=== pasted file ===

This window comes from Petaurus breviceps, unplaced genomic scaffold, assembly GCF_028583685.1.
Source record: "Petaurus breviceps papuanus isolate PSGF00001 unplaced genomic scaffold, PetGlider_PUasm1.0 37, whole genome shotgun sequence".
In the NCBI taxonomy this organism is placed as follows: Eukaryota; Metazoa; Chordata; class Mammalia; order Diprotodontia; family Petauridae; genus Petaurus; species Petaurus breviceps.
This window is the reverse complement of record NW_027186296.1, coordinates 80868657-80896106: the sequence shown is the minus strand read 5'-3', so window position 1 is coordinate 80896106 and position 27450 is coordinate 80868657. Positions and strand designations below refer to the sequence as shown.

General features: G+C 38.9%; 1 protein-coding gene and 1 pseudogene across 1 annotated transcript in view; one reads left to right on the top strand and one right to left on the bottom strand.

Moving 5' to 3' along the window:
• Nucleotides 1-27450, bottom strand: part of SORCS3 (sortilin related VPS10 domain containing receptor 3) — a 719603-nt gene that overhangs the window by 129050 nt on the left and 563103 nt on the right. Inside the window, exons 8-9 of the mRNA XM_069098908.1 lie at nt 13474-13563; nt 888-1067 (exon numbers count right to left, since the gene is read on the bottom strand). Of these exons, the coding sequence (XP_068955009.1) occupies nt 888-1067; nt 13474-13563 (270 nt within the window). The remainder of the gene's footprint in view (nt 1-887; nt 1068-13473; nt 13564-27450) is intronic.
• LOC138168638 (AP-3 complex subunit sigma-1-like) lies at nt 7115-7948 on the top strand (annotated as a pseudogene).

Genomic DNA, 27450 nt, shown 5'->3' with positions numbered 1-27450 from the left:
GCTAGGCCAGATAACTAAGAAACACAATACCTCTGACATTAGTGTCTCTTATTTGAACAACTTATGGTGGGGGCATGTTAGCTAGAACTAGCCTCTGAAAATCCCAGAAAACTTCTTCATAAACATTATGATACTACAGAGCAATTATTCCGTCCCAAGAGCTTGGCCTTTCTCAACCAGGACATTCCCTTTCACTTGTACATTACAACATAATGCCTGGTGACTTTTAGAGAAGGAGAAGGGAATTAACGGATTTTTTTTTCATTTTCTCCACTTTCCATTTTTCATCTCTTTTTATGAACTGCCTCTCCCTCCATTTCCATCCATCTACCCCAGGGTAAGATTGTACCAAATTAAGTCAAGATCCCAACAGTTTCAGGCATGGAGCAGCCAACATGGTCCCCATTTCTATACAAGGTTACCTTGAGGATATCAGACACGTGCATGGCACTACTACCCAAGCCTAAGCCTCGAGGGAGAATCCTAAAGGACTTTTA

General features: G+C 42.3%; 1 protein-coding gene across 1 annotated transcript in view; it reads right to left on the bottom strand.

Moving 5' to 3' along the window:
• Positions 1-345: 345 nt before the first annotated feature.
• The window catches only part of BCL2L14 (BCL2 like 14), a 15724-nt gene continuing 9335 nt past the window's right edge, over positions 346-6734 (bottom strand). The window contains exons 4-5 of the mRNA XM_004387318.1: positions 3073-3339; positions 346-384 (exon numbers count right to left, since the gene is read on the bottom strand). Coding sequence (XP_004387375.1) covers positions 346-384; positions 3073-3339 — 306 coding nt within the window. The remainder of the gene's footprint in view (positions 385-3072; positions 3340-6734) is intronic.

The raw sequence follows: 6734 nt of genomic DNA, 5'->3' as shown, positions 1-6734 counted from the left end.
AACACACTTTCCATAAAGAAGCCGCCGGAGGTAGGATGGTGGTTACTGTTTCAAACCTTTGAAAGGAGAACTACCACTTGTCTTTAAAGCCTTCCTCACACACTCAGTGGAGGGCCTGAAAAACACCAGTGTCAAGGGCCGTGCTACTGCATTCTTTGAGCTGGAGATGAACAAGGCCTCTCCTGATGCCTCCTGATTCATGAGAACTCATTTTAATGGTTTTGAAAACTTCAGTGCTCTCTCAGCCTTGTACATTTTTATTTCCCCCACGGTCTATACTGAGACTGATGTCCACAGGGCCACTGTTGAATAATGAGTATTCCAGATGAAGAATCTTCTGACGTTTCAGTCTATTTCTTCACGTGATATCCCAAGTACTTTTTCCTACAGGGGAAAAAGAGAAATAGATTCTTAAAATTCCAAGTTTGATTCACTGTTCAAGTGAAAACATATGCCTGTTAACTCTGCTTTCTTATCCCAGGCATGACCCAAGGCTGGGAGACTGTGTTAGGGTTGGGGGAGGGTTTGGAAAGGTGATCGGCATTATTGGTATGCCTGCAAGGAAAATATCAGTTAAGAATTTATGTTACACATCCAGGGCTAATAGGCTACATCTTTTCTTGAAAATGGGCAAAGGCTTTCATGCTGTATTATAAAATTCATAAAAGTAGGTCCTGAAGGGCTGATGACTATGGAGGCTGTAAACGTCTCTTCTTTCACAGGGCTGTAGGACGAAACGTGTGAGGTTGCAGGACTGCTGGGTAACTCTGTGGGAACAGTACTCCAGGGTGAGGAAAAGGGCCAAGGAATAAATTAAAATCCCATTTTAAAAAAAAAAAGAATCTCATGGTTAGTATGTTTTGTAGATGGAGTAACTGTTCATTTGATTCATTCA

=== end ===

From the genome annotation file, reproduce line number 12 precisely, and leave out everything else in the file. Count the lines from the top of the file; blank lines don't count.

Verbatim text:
Moving 5' to 3' along the window: